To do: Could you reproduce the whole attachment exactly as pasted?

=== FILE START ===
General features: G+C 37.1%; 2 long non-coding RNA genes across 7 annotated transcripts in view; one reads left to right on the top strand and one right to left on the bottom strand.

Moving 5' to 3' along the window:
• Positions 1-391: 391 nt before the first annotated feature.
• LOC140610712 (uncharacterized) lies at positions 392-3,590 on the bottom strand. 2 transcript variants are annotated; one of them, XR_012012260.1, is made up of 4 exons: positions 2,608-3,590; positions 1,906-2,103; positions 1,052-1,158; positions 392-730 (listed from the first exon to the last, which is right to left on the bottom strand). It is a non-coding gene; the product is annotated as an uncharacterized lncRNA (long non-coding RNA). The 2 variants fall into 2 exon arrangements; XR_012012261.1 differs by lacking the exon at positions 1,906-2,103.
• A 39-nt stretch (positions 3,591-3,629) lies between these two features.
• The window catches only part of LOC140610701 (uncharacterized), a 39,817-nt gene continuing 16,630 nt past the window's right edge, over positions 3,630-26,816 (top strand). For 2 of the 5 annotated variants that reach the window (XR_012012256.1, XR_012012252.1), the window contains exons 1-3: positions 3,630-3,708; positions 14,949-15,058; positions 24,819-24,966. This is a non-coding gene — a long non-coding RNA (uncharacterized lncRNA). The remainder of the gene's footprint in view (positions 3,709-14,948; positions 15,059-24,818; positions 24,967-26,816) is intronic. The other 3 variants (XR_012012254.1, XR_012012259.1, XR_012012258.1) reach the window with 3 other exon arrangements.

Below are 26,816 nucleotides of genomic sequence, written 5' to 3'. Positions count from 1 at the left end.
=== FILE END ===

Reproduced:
General features: G+C 37.1%; 2 long non-coding RNA genes across 7 annotated transcripts in view; one reads left to right on the top strand and one right to left on the bottom strand.

Moving 5' to 3' along the window:
• Positions 1-391: 391 nt before the first annotated feature.
• LOC140610712 (uncharacterized) lies at positions 392-3,590 on the bottom strand. 2 transcript variants are annotated; one of them, XR_012012260.1, is made up of 4 exons: positions 2,608-3,590; positions 1,906-2,103; positions 1,052-1,158; positions 392-730 (listed from the first exon to the last, which is right to left on the bottom strand). It is a non-coding gene; the product is annotated as an uncharacterized lncRNA (long non-coding RNA). The 2 variants fall into 2 exon arrangements; XR_012012261.1 differs by lacking the exon at positions 1,906-2,103.
• A 39-nt stretch (positions 3,591-3,629) lies between these two features.
• The window catches only part of LOC140610701 (uncharacterized), a 39,817-nt gene continuing 16,630 nt past the window's right edge, over positions 3,630-26,816 (top strand). For 2 of the 5 annotated variants that reach the window (XR_012012256.1, XR_012012252.1), the window contains exons 1-3: positions 3,630-3,708; positions 14,949-15,058; positions 24,819-24,966. This is a non-coding gene — a long non-coding RNA (uncharacterized lncRNA). The remainder of the gene's footprint in view (positions 3,709-14,948; positions 15,059-24,818; positions 24,967-26,816) is intronic. The other 3 variants (XR_012012254.1, XR_012012259.1, XR_012012258.1) reach the window with 3 other exon arrangements.

Below are 26,816 nucleotides of genomic sequence, written 5' to 3'. Positions count from 1 at the left end.